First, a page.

My Sister's Keeper by Jodi Picoult
My rating: 4 of 5 stars
I have intentionally and most studiously avoided reading any Jodie Picoult books for two reasons:
1. Most people who recommend her books to me are not people I have the same taste in reading with.
2. She has an ENTIRE section at Chapters dedicated to her, her name on a plaque adorning the shelf. "Jodie Picoult", it boldly states, as though the fact that she has written 18 novels and sold 14 million copies worldwide should merit her own section.
Frankly, I have always found it insulting that Jodie Picoult has her own section, but Agatha Christie doesn't. Christie has written 91 novels in total with over 4 billion sold. How does Picoult even compare? The argument can be made that Picoult is more relevant to our current time period, but what about Shakespeare and other classical authors whose works are still studied in schools?
Anyway, that's why I have never read a Jodie Picoult, so when I saw My Sister's Keeper at a thrift store, I was surprised that I picked it up. Perhaps the fact that the book was in stellar condition and was only 50 cents was the reason, but regardless, I read a Jodie Picoult.
It's difficult for me to write a fair review of this novel with successfully separating it from the movie, which I had seen prior to the novel. Some wonderful person already told me that the novel was opposite from the movie, so I wasn't able to be surprised by the ending of the book as opposed to the movie.
However, the novel still read well, even though I already knew what would happen. In a way, the novel was far grittier than the movie. Was Anna's brother Jesse a pyromaniac in the movie? I don't recall that at all.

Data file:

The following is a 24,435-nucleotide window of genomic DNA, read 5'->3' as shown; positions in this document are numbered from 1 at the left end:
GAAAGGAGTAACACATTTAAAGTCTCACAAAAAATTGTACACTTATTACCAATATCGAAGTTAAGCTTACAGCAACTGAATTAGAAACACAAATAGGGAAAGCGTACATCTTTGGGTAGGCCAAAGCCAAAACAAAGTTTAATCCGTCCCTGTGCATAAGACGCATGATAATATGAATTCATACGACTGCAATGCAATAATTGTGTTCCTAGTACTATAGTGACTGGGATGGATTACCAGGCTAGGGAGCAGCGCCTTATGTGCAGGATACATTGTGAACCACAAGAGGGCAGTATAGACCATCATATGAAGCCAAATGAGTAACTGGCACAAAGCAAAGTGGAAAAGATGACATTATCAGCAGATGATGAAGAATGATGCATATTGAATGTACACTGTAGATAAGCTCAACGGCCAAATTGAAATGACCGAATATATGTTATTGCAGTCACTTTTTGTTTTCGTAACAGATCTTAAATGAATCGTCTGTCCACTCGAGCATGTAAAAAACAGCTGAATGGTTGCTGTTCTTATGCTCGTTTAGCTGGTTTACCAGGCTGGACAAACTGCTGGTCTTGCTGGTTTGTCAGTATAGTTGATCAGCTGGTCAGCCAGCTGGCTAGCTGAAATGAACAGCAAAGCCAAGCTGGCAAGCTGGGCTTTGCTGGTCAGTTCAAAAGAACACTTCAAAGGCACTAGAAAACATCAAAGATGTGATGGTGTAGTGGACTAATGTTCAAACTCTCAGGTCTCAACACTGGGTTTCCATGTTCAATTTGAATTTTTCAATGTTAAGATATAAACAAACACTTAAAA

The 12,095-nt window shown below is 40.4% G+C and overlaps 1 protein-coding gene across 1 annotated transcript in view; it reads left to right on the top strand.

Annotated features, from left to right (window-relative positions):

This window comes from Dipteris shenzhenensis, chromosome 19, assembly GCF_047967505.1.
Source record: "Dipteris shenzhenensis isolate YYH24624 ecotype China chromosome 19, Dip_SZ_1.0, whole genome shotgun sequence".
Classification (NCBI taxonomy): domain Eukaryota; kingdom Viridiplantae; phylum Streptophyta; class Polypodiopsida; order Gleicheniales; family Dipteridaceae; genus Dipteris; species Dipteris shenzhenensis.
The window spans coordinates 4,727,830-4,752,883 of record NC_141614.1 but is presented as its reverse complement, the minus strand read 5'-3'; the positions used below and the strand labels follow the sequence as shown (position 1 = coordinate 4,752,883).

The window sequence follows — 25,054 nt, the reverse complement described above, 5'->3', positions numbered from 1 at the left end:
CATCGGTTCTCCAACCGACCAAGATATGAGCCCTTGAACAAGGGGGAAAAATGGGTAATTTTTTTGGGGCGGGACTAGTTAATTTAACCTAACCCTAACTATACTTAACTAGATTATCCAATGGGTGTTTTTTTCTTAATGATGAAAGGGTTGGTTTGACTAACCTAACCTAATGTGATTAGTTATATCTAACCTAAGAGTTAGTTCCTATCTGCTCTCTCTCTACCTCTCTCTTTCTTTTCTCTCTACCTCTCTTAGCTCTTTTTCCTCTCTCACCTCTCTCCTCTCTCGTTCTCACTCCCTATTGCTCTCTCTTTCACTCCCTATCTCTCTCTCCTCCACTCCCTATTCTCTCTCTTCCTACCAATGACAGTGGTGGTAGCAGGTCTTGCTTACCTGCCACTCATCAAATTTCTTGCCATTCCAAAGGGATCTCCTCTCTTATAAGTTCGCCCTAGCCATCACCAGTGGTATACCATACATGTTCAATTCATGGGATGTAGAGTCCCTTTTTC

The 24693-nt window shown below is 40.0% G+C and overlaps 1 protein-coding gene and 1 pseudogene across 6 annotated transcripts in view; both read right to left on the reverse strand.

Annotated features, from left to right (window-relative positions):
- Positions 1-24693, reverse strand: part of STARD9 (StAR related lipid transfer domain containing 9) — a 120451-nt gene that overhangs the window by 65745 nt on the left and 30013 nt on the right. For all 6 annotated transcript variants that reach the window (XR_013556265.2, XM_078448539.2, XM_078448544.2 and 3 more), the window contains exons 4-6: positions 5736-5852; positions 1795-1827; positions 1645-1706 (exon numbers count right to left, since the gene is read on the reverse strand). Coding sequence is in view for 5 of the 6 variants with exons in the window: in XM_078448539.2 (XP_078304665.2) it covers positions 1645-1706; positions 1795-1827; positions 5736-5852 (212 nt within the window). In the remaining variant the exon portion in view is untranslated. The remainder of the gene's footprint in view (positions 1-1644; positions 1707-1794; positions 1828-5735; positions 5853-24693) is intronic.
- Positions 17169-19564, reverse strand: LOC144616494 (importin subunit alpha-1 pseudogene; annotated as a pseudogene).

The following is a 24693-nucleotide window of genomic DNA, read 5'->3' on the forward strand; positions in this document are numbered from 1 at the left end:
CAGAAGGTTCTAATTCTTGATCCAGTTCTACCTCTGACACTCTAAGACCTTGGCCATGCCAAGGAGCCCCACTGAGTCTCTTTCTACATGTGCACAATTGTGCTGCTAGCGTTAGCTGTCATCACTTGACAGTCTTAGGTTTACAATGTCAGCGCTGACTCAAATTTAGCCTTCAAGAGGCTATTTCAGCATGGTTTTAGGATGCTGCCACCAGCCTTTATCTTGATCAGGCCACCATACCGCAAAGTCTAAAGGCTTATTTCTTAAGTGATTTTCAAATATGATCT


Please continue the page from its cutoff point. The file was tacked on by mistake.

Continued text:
The book pulled together the characters and fleshed them out in a way that the movie failed to do so. The greatest addition to the novel (which was difficult to translate in the movie), was the delving into the thoughts of Brian, the father and husband of the family. In the movie I felt he was neglected and difficult to empathize with; in the book Picoult creates a dreamer, a man who loves charting stars but spends his life fighting fires.
What Picoult accomplishes successfully in her novel is an examination of human character in a beautiful and almost lyrical way, without waxing too poetic or wordy. The topic she writes on (how far will we go for the ones we love?) is a difficult one to address. For the most part she is successful with undressing the human mind and motivations.
If you haven't read the book or seen the movie... Kate, 16 years old, is dying from leukaemia. Her doctors are amazed that she has lived past 5, defying the odds. When she was diagnosed with the cancer as toddler, her parents decide to have a genetically engineered baby who may be able to help Kate by being a perfect match for bone marrow and leukocytes.
Thus the ethical dilemma begins. When does Anna, the petri dish baby, have the right to her own body? Will she forever be poked and drained, her bones drilled into, her choices ignored? When Kate goes into renal failure and everyone turns to Anna's spare kidney, things get messy. Enter Campbell Alexander, the lawyer Anna hired in order to petition medical emancipation from her parents.
Here's where things get strange: in the end, it's not shocking that it turns out it's Kate who wants Anna to be emancipated. She is tired of living sick, being a burden on her family, watching her friends die from cancer... She wants to give up. It's not surprising and this is where I feel the movie ending is far more appropriate and fitting than the book's ending.
Without spoiling anything for a potential reader, all I will say is: the books ties up the threads TOO neatly. In the second last chapter the most dramatic incident occurs, with a following footnote set in the future that reflects the current state of the Fitzgerald family. It's not a stretch to say the "right" person dies in order for the "right" person to live.
Despite the rushed and too perfect ending, I give My Sister's Keeper 4 stars, because I really did like this novel. It was an enjoyable quick read, but at the same time it took the time to be reflective and even occasionally profound.
Will I read more Jodie Picoult novels? I can't answer that right now. I need to take a break and refresh myself with an Agatha. Get back to me.
View all my reviews